Updated May 17, 2014


How to Speak in Part 3

[This page is just a short summary. A more detailed page will be written later.]

You should have read the page, "A General Description of Part 3" before you read this page.


As well as that, they don't want the discussion to "die" or come to a quick end but, instead, the people talking often allow the discussion to grow, to be extended beyond the initial topic question but to still be about that topic in general. Therefore, avoid very short answers and especially don't say, "I have no idea" as your complete answer to a question. Try to keep talking!

When people discuss something, they share their opinions, share information, suggest possible solutions to problems and make judgments on the merits of ideas. These language functions are shown on this website, with some examples of the language to use.

The general topic under discussion is the high price of new apartments in the bigger cities of China. Then the examiner asks, "What's the government doing to help low-income people buy their own home?" (The question might be expressed as, "Is the government doing anything to help low-income people buy their own home?") If you're lucky, you might know one or two things that the government is doing but many people know nothing about this. A high school student might answer, "I have no idea!" and stop talking. This high school student is only used to teachers asking questions based on knowledge in high school (in China) you are expected to either know the answer or not and you would not say, "I have no idea but ..." and start discussing the topic. But that's what you should do in the Speaking test!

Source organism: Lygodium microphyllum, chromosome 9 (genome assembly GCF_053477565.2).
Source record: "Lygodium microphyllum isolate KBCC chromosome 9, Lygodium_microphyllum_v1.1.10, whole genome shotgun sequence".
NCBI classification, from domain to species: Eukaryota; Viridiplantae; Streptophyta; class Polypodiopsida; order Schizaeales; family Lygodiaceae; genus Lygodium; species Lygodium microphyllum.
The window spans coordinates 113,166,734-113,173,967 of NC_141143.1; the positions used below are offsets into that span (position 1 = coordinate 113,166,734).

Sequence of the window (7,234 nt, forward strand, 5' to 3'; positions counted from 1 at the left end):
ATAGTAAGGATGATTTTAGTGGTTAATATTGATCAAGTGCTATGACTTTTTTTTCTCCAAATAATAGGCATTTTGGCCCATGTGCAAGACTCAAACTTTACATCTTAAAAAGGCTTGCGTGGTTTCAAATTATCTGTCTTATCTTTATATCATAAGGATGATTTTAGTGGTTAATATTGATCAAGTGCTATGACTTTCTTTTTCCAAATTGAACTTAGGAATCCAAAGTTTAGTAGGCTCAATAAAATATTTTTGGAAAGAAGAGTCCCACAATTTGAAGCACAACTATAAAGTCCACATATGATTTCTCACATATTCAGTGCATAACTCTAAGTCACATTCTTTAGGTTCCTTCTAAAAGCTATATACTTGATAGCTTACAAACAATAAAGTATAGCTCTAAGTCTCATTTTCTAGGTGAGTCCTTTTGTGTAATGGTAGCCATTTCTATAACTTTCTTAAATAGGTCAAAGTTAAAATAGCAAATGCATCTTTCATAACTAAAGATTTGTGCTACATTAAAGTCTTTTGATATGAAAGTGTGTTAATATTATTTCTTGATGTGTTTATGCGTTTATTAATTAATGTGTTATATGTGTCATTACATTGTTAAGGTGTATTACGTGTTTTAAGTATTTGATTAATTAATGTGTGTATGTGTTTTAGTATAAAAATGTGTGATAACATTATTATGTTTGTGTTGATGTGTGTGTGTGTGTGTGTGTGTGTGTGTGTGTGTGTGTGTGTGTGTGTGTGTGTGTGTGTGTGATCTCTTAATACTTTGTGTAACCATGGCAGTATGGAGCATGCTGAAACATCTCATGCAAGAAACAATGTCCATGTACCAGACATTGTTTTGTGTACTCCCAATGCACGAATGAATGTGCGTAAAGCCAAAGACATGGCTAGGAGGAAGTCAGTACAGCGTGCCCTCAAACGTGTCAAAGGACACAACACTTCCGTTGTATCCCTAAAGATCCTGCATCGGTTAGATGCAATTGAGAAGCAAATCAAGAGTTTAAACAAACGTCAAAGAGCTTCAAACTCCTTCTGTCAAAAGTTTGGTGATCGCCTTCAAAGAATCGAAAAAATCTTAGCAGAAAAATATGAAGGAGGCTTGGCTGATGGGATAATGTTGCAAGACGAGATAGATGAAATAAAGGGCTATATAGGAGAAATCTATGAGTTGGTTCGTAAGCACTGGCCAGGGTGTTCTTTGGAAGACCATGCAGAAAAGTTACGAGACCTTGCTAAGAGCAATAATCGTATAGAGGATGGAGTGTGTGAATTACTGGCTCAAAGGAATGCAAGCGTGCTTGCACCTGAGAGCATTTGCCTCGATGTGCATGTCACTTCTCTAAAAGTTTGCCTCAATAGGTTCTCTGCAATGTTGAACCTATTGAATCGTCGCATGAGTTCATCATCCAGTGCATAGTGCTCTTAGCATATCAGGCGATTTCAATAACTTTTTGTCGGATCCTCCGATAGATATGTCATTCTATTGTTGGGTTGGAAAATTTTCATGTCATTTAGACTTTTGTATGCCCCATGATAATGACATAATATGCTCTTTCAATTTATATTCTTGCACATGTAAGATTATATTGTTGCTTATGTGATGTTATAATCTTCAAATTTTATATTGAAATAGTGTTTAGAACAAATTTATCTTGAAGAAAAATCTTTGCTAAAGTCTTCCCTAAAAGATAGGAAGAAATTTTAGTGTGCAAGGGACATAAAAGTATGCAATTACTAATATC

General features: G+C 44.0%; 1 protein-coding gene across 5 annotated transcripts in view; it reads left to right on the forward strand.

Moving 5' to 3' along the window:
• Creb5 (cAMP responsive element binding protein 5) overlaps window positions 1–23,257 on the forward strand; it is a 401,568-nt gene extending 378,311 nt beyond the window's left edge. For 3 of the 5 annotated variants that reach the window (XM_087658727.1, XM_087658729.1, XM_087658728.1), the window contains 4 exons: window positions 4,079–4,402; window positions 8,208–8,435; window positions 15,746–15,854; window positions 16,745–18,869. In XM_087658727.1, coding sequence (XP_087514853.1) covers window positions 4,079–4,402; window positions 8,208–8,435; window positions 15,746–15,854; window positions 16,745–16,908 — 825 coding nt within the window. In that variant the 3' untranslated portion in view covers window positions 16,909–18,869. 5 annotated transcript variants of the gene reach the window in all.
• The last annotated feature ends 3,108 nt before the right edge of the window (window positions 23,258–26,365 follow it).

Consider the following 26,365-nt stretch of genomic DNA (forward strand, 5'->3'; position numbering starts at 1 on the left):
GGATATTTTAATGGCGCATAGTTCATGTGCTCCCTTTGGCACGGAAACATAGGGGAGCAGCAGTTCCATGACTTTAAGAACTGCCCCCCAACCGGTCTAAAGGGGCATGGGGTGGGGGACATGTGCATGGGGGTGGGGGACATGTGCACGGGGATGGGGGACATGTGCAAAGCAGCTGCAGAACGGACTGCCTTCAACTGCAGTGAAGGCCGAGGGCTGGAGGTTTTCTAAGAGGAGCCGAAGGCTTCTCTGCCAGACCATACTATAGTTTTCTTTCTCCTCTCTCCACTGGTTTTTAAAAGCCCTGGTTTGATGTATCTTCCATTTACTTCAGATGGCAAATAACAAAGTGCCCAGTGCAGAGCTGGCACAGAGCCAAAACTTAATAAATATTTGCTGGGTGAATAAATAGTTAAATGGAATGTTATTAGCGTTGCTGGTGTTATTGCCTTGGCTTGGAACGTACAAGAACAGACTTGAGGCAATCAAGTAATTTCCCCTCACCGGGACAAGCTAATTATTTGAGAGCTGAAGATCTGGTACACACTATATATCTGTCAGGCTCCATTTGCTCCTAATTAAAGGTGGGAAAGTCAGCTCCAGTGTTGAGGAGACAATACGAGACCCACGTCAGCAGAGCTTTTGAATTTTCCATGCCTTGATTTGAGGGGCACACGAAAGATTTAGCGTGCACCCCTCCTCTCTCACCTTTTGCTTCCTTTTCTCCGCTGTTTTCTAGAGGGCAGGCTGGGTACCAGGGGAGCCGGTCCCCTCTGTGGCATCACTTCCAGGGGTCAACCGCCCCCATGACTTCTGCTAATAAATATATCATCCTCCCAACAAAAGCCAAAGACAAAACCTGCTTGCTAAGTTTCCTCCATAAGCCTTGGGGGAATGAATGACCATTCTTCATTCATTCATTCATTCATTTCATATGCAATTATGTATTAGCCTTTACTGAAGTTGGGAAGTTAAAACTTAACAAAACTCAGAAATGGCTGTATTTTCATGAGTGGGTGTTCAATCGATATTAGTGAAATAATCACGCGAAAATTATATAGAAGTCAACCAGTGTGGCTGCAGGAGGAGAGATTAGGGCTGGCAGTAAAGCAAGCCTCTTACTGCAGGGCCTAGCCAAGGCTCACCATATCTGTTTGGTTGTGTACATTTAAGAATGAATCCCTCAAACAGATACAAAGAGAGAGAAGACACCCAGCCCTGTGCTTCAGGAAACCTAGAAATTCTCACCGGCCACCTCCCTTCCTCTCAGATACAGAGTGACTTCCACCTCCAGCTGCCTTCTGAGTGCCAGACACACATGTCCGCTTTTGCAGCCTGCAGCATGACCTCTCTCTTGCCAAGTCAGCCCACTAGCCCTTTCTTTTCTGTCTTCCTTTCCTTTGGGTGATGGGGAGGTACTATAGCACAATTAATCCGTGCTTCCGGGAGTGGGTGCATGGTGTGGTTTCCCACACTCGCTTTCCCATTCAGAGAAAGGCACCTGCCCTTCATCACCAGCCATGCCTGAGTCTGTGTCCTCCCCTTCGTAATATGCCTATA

In the Speaking test, you will not lose points if you start your answer with, "I have no idea" but keep talking about the topic of the question. It's quite logical and suitable to add some information about why you have no idea but that would not be enough as an answer because that information is not really about the topic; it's about you.

Here are some suitable answers:

"I have no idea but, if I were the government, I'd build many small, cheap apartments on the edge of the city where the land is cheap and I'd sell them to the low income people at a low price, possibly even below the cost of construction because, after all, the government doesn't need to worry about making a profit."

The candidate suggested a solution to the problem, even though the question was not (directly) asking for a suggestion. This is how people talk when they discuss a topic.

Another answer: "I have no idea but, you know, I do agree it's a serious problem right now. For example, in Beijing, the average new apartment costs ___ but the average Beijing resident only earns about ___ per month."

The candidate added information to confirm that a problem exists even though that was not the original question. In a discussion situation, this is suitable.

Another answer: "I have no idea but, you know, I do think the government has a responsibility to do something because, after all, China's government is a socialist government and the purpose of a socialist government is to look after the interests of the low income people more than the interests of the high income people."

The candidate gave an opinion about the responsibility of government, even though the original question was (or, seemed to be) asking for information, not an opinion. Again, in a discussion situation, this is a suitable answer.

Even if you did know one or two facts about what the government is doing about this problem, it would still be suitable to add comments such as those above.